Tuesday's brief reports sketch out and corroborate accounts that have circulated among politically connected Chinese ever since Bo's high-flying career began unraveling in February after a trusted aide fled temporarily to the U.S. Consulate in the nearby city of Chengdu.

The aide, Wang Lijun, had suspicions that Bo's family was involved in Heywood's death, people familiar with the case said. After Bo sought to squelch an investigation, Wang sought asylum in the consulate and brought with him documents, the people said.

The Xinhua report confirmed that while at the consulate, Wang alleged that Heywood had been murdered. The allegations prompted the British government to ask for a new inquiry and, Xinhua said, prompted Chinese authorities to reopen an investigation.

The Xinhua account said that Gu and the couple's son, Bo Guagua, had been on good terms with Heywood but that they had a conflict over unspecified "economic interests" that worsened. The investigators found that Heywood's death was likely a homicide and that Gu and the family orderly, Zhang Xiaojun, are suspects, Xinhua said.

British media previously reported that Heywood's family and friends appeared to dismiss foul play when he died in November. Instead the family believed he had died of a heart attack.

While the British government had not initially sought an investigation, it welcomed Tuesday's announcement of a new probe.

"We now look forward to seeing those investigations take place and hearing the outcome of those investigations," British Foreign Secretary William Hague said. "I don't want to prejudice their conduct in any way."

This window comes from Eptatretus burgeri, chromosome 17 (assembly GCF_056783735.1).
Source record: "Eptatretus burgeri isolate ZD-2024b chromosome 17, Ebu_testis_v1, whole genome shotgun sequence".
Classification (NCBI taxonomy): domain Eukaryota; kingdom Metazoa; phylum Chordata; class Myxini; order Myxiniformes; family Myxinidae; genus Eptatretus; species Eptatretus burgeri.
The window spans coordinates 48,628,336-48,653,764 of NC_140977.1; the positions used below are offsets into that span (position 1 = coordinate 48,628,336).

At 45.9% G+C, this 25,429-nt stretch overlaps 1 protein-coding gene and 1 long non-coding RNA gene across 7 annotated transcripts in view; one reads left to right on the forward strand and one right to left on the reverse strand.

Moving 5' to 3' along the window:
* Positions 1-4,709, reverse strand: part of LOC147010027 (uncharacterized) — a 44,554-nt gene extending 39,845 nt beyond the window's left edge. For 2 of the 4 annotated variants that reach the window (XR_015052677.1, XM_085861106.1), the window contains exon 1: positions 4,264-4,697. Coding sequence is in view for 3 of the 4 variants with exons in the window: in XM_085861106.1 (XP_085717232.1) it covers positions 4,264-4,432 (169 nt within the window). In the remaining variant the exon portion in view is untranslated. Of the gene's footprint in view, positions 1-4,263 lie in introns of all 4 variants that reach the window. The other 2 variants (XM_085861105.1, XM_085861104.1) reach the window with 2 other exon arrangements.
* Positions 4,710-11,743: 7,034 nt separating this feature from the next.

While Bo officially is suspended and still a party member, the same tactic was used in 2006 against Shanghai's party secretary, Chen Liangyu, who was eventually sentenced to 18 years in prison for bribery, abuse of power and other acts of corruption.

The Xinhua report about Heywood's death referred to Bo as "comrade," a term reserved for party members. But it identified his wife as "Bogu Kailai," an unexplained combining of their last names.

Even before Wang's flight to the consulate, Bo's standing had been under fire. His signature campaigns – a crackdown on organized crime and a revival of Mao Zedong-era communist songs and stories – gained him a national following but also earned him critics.

The gang busting ran roughshod over civil liberties, with legal scholars and some businessmen victims accusing authorities of torture and other tactics to steer deals toward people in Bo's favor. Meanwhile, the Mao culture campaign dredged up memories of the chaotic, radical Cultural Revolution in which many Chinese were persecuted for being insufficiently loyal.

In promising a thorough investigation into Bo, the People's Daily editorial said: "There is no privileged citizen before the law. The Party does not tolerate any special member who is above the law. No one can interfere with law enforcement and anyone who violates the law could not be at large."

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Associated Press reporters Gillian Wong in Beijing and Sylvia Hui in London contributed to this report.